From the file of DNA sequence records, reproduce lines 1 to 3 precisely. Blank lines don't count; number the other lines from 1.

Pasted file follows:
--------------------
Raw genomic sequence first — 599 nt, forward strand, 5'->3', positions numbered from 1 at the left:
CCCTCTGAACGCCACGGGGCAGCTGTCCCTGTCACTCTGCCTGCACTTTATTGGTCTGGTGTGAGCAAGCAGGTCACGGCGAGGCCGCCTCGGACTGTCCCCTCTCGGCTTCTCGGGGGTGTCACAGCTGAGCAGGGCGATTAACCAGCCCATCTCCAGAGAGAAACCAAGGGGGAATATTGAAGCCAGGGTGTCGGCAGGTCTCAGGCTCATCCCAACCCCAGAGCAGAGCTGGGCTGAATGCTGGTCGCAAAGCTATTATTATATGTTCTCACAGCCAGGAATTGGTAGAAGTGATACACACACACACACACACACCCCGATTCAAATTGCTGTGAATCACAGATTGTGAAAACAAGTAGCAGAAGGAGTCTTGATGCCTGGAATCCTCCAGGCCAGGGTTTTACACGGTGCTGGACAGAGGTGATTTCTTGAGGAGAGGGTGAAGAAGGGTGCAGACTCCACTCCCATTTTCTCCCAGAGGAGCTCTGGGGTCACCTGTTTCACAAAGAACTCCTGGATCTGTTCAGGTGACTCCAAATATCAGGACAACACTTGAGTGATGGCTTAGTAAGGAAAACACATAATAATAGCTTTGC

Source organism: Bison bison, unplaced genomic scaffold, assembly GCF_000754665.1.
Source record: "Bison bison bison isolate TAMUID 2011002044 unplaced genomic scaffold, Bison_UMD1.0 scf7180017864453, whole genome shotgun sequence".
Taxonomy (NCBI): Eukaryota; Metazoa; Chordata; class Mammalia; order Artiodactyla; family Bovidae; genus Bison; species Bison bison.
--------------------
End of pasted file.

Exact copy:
Raw genomic sequence first — 599 nt, forward strand, 5'->3', positions numbered from 1 at the left:
CCCTCTGAACGCCACGGGGCAGCTGTCCCTGTCACTCTGCCTGCACTTTATTGGTCTGGTGTGAGCAAGCAGGTCACGGCGAGGCCGCCTCGGACTGTCCCCTCTCGGCTTCTCGGGGGTGTCACAGCTGAGCAGGGCGATTAACCAGCCCATCTCCAGAGAGAAACCAAGGGGGAATATTGAAGCCAGGGTGTCGGCAGGTCTCAGGCTCATCCCAACCCCAGAGCAGAGCTGGGCTGAATGCTGGTCGCAAAGCTATTATTATATGTTCTCACAGCCAGGAATTGGTAGAAGTGATACACACACACACACACACACCCCGATTCAAATTGCTGTGAATCACAGATTGTGAAAACAAGTAGCAGAAGGAGTCTTGATGCCTGGAATCCTCCAGGCCAGGGTTTTACACGGTGCTGGACAGAGGTGATTTCTTGAGGAGAGGGTGAAGAAGGGTGCAGACTCCACTCCCATTTTCTCCCAGAGGAGCTCTGGGGTCACCTGTTTCACAAAGAACTCCTGGATCTGTTCAGGTGACTCCAAATATCAGGACAACACTTGAGTGATGGCTTAGTAAGGAAAACACATAATAATAGCTTTGC

Source organism: Bison bison, unplaced genomic scaffold, assembly GCF_000754665.1.